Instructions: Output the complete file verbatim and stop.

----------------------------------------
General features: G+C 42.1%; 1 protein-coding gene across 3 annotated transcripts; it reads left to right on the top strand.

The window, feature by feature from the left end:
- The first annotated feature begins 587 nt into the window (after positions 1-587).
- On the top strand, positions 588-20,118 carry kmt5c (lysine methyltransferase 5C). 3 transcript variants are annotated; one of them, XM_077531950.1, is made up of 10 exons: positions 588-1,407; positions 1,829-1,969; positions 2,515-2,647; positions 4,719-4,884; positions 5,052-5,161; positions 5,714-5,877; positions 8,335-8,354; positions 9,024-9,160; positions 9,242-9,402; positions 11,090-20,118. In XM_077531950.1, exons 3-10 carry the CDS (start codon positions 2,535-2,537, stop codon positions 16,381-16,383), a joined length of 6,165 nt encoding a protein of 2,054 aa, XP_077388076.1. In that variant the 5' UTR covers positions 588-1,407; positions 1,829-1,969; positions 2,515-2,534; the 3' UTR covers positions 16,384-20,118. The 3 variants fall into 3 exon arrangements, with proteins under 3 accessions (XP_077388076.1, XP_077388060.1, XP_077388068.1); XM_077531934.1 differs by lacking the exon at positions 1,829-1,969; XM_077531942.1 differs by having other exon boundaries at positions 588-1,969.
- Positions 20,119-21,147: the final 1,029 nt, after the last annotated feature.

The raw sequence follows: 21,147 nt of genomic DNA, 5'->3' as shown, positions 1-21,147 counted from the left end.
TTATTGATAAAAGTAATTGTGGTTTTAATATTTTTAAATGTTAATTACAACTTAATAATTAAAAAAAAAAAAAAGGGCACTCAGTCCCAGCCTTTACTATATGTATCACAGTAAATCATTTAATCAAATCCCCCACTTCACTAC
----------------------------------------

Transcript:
General features: G+C 42.1%; 1 protein-coding gene across 3 annotated transcripts; it reads left to right on the top strand.

The window, feature by feature from the left end:
- The first annotated feature begins 587 nt into the window (after positions 1-587).
- On the top strand, positions 588-20,118 carry kmt5c (lysine methyltransferase 5C). 3 transcript variants are annotated; one of them, XM_077531950.1, is made up of 10 exons: positions 588-1,407; positions 1,829-1,969; positions 2,515-2,647; positions 4,719-4,884; positions 5,052-5,161; positions 5,714-5,877; positions 8,335-8,354; positions 9,024-9,160; positions 9,242-9,402; positions 11,090-20,118. In XM_077531950.1, exons 3-10 carry the CDS (start codon positions 2,535-2,537, stop codon positions 16,381-16,383), a joined length of 6,165 nt encoding a protein of 2,054 aa, XP_077388076.1. In that variant the 5' UTR covers positions 588-1,407; positions 1,829-1,969; positions 2,515-2,534; the 3' UTR covers positions 16,384-20,118. The 3 variants fall into 3 exon arrangements, with proteins under 3 accessions (XP_077388076.1, XP_077388060.1, XP_077388068.1); XM_077531934.1 differs by lacking the exon at positions 1,829-1,969; XM_077531942.1 differs by having other exon boundaries at positions 588-1,969.
- Positions 20,119-21,147: the final 1,029 nt, after the last annotated feature.

The raw sequence follows: 21,147 nt of genomic DNA, 5'->3' as shown, positions 1-21,147 counted from the left end.
TTATTGATAAAAGTAATTGTGGTTTTAATATTTTTAAATGTTAATTACAACTTAATAATTAAAAAAAAAAAAAAGGGCACTCAGTCCCAGCCTTTACTATATGTATCACAGTAAATCATTTAATCAAATCCCCCACTTCACTAC